Cutlery is another thing to keep in your back pack. You never know what amazing street food you’re going to find when travelling, so having your own cutlery in your bag means you can skip the plastic. You may want to bring the metal ones from home, but if you don’t want the extra weight in your bag, you can purchase bamboo cutlery. These are lightweight, easy to clean, and cheap to buy. It is also great for taking on flights as security won’t allow metal cutlery in your hand luggage.

6. Find Some Package Free Stores

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Within the UK, USA, and Australia, package free stores are becoming more and more popular. You bring your own glass jars or bags to buy rice, nuts, pasta, flour, washing up liquid, detergent etc. The prices may not always match branded equivalents, but its an easy way to reduce your plastic and support small local businesses.

Weekend markets are popular in many places all over the world. Here you can buy loose vegetables, fruit, bread and pasteries. The prices generally match supermarket prices, and if you go at the end of the day you may be able to grab some real bargains! It is just a little extra time out of your day. And don’t forget to bring your canvas bag!

7. Bring Your Own Food Container

Avoid single use plastic when eating and drinking on the go - bring your own food container.
© Used with permission

Reducing your Styrofoam consumption is also important. Styrofoam degrades slowly and breaks into tiny balls that small animals ingest and may potentially choke on. If you’re eating takeout food, have leftovers from a meal out, or if you’re going to a food stall, bringing your own container helps reduce the waste – although this can take up a lot of room in your back pack. The easiest and most sustainable option is to use what you already have at home, which is probably a Tupperware box! But if not, here are a few options which don’t include a whole Tupperware box:

  • Stainless Steel Box: Elephant Box produces stainless steel boxes at different sizes, so a box doesn’t necessarily have to take up your whole bag. But they aren’t the most affordable option.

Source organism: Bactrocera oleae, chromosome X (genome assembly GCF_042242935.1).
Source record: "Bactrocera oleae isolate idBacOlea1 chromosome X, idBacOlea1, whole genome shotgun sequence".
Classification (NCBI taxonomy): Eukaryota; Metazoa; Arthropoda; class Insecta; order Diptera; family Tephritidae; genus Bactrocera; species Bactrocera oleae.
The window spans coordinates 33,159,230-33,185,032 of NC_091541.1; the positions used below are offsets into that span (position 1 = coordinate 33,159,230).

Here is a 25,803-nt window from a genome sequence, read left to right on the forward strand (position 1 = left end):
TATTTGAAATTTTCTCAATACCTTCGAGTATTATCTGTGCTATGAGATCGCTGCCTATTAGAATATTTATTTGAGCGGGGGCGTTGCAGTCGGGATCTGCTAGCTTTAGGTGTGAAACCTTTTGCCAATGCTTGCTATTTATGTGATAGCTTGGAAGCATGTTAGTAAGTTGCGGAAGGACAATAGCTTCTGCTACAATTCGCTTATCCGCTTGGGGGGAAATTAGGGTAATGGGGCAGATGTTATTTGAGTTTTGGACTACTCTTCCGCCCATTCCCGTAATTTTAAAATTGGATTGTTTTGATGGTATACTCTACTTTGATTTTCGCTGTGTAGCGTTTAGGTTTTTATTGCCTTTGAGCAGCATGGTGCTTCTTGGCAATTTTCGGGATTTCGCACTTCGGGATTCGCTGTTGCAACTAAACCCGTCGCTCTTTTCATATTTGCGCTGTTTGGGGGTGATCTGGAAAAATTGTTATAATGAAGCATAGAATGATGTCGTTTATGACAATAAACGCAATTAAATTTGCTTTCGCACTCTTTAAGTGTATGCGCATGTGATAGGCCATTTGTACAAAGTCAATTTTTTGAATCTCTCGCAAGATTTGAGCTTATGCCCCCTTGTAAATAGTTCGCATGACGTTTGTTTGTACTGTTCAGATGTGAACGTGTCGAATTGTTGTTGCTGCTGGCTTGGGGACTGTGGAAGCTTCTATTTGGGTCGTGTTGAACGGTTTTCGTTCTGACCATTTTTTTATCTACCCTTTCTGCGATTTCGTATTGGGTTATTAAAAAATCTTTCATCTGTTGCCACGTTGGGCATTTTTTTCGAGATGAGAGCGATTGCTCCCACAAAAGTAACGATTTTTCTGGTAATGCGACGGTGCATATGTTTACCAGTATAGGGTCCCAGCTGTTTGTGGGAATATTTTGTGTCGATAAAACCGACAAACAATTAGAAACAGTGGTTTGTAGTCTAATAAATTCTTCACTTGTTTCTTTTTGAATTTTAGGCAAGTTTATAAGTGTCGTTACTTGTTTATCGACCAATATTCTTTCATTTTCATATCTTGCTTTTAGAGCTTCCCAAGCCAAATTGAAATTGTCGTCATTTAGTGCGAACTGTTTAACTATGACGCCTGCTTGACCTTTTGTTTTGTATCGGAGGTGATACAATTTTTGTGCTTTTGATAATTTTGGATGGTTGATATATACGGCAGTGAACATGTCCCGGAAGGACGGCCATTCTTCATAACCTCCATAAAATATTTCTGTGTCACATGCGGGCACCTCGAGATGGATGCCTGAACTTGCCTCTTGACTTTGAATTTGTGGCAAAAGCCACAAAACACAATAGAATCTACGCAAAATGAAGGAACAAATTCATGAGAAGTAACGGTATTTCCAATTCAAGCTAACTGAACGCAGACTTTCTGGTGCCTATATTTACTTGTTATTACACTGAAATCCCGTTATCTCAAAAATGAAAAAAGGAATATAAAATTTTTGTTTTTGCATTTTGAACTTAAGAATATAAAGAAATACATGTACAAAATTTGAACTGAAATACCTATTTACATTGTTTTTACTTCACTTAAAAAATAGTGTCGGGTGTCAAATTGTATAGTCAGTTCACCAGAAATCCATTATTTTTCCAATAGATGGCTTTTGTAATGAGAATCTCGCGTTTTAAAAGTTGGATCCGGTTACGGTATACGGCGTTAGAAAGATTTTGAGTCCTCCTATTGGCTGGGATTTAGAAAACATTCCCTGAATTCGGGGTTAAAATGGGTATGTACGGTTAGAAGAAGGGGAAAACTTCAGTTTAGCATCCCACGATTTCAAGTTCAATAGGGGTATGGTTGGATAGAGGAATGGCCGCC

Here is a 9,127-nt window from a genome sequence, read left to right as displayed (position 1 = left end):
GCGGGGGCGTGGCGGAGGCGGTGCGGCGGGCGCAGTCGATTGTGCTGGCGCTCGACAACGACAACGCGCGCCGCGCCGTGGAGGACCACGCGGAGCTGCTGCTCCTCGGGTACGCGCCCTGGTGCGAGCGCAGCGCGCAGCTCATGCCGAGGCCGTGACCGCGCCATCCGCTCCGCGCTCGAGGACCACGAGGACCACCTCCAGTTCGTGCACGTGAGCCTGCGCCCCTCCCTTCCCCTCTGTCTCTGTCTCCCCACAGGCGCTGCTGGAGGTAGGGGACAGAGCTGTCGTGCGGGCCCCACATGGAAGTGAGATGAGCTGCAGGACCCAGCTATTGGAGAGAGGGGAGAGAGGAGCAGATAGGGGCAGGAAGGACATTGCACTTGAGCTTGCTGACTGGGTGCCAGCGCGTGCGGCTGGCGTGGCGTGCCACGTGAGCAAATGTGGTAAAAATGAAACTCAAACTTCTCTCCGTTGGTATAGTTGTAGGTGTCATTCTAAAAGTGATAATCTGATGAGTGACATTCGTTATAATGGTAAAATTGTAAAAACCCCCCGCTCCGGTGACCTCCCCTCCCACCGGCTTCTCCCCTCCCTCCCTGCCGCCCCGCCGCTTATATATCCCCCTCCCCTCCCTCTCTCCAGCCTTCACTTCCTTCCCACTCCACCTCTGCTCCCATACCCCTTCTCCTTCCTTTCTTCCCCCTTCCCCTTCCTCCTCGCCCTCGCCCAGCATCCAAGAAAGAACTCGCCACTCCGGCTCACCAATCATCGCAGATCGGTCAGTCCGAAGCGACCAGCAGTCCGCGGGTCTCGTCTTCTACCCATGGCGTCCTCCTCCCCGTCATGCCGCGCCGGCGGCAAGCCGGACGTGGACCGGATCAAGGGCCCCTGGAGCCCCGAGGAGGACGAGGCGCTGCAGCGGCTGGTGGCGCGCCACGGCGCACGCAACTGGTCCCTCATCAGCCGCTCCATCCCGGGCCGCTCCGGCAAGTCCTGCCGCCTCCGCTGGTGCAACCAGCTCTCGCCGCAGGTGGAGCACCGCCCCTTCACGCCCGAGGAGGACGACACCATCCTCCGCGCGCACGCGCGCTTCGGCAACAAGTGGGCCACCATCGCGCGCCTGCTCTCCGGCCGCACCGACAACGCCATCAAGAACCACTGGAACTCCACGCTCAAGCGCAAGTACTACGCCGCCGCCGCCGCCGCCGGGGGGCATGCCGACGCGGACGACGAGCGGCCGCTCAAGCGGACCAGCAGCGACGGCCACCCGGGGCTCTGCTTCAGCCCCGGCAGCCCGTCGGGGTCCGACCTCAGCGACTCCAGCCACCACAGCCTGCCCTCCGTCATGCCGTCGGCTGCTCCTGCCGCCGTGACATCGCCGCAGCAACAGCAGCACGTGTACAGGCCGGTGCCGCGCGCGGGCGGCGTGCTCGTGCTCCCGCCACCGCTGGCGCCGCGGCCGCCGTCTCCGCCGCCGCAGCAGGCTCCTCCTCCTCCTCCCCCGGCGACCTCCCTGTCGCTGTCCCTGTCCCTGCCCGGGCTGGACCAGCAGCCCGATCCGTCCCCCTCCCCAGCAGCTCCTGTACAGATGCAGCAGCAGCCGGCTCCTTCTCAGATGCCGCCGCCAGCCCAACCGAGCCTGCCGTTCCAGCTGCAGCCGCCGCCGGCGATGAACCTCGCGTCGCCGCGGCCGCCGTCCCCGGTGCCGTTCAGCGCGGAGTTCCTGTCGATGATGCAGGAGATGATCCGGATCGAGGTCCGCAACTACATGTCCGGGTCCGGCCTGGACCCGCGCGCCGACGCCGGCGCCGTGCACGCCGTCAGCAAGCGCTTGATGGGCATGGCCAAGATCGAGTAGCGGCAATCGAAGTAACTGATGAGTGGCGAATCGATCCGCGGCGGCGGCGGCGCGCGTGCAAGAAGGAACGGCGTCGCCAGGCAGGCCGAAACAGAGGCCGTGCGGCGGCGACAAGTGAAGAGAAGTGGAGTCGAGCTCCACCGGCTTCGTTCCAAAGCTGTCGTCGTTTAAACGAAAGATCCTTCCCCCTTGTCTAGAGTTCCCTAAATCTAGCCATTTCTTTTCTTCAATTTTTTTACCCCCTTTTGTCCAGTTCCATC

• Bamboo Fibre: Bamboo fibre boxes are like plastic ones. They’re lightweight and they’re biodegradable.

Both options can be found on eBay/Amazon too.

8. Use Reusable Coffee Cups

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Even if you are a coffee or smoothie lover, there are ways to avoid using single use plastic cups and lids. Having a flask or reusable coffee cup is a great idea if you’re a coffee addict. Some coffee shops even give you a discount if you bring your own cup! There are many ‘fashionable’ alternatives to single use coffee cups. Some are even made from recycled take away coffee cups!

There are no spill coffee cups available too, and tumblers, if you prefer cold drinks like smoothies and ice coffees. Companies such as Chillies, Klean Kanteen, and Hydroflask offer products that keep your drinks hot for 12 hours and your drinks cold for 24 hours. These options are pricey, and it is not necessary to buy these to be sustainable, but if you like to keep your cold drinks cold and your hot drinks hot, these bottles are ideal. As is often the case, you also get what you pay for; the more expensive ones are great quality and will last a long time. Many of the brands even make it possible to just buy the lid or just the bottle if you lose one or the other.

9. Use What You Already Have

The most sustainable thing you can do is to use what you already have
© Used with permission

Of course, the most sustainable thing you can do is to use what you already have! Even if it is plastic. Reusing your already bought plastic is more environmentally friendly than buying something new. Buying a new fancy water bottle or metal Tupperware box is great, but if you don’t have the budget, using your old sports bottle and stained Tupperware box is the better option. Zero waste isn’t always as aesthetically pleasing as it looks on Instagram!


References in this article to any specific commercial products by trade name, trademark, manufacturer, or otherwise, does not necessarily constitute or imply its endorsement, recommendation, or favouring by the Olive Ridley Project. The views and opinions of authors expressed herein do not necessarily state or reflect those of the Olive Ridley Project and shall not be used for advertising or product endorsement purposes.